If you have pain, discomfort, stiffness, or swelling in your joints that isn’t going away, it’s best to see a doctor as soon as you can. These symptoms may indicate that you have either osteoarthritis or rheumatoid arthritis. Getting an early diagnosis for either of these conditions is vital to help slow down their progression. A primary care physician will likely be able to diagnose you, or you may be referred to a rheumatologist or orthopaedist.  

Frequently asked questions about osteoarthritis and rheumatoid arthritis

How do I know if I have osteoarthritis or rheumatoid arthritis?

Osteoarthritis pain tends to develop more steadily over time, while rheumatoid arthritis causes pain that worsens over several weeks or months. The only way to know for sure what type of arthritis you have is to get an official diagnosis from a medical professional. 

Can an X-ray show the difference between osteoarthritis and rheumatoid arthritis?

X-rays can help detect joint and bone damage, but they won’t be able to tell a doctor exactly what type of arthritis someone has. It’s also possible for X-rays to show no joint damage, but for someone to still have arthritis.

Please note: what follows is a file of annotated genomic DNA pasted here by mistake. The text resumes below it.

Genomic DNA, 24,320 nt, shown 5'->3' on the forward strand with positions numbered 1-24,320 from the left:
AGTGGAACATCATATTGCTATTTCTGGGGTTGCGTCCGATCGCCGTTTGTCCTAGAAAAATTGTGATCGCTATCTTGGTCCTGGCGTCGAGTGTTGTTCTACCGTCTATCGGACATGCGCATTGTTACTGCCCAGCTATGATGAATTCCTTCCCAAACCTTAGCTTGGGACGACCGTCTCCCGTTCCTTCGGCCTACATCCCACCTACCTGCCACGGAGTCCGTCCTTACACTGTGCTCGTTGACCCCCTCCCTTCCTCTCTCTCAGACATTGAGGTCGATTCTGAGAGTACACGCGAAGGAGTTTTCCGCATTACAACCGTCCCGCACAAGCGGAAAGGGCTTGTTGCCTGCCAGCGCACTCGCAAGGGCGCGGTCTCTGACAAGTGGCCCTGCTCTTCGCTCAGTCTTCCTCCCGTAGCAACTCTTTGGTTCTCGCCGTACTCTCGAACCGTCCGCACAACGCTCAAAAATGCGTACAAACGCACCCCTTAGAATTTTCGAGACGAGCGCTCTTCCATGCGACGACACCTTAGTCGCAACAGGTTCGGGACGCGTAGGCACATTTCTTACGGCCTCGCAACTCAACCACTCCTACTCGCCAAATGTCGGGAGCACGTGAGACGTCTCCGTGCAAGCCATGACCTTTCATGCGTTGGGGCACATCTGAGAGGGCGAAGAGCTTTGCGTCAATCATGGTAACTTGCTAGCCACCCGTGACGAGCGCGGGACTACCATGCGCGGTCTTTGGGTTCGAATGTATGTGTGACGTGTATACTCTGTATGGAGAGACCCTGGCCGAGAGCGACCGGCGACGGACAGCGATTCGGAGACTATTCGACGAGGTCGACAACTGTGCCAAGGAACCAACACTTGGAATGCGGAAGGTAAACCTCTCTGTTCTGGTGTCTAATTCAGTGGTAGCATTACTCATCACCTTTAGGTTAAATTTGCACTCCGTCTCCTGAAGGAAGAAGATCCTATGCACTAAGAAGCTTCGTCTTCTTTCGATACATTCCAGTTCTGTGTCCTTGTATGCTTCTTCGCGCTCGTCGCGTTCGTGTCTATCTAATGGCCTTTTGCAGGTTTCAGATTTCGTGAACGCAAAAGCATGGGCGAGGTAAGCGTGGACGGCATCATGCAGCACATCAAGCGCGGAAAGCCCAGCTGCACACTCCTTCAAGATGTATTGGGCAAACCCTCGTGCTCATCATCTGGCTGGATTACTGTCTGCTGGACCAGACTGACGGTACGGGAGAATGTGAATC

Can you have rheumatoid arthritis and osteoarthritis?

Although it’s rare, it is possible to have rheumatoid arthritis and osteoarthritis at the same time. An injury may lead to both types of arthritis, and as a person ages, they may develop multiple types of arthritis. 

What are the different symptoms between osteoarthritis and rheumatoid arthritis?

Osteoarthritis causes pain, stiffness, swelling, and decreased flexibility mainly in the knees, hands, and hips. Rheumatoid arthritis causes pain, stiffness, swelling, tenderness, and aching in the hands, wrists, and knees. It can also cause fatigue, weight loss, and weakness. One of the most significant differences in the symptoms of RA and OA is that rheumatoid arthritis causes morning stiffness that takes about an hour to wear off.

Resources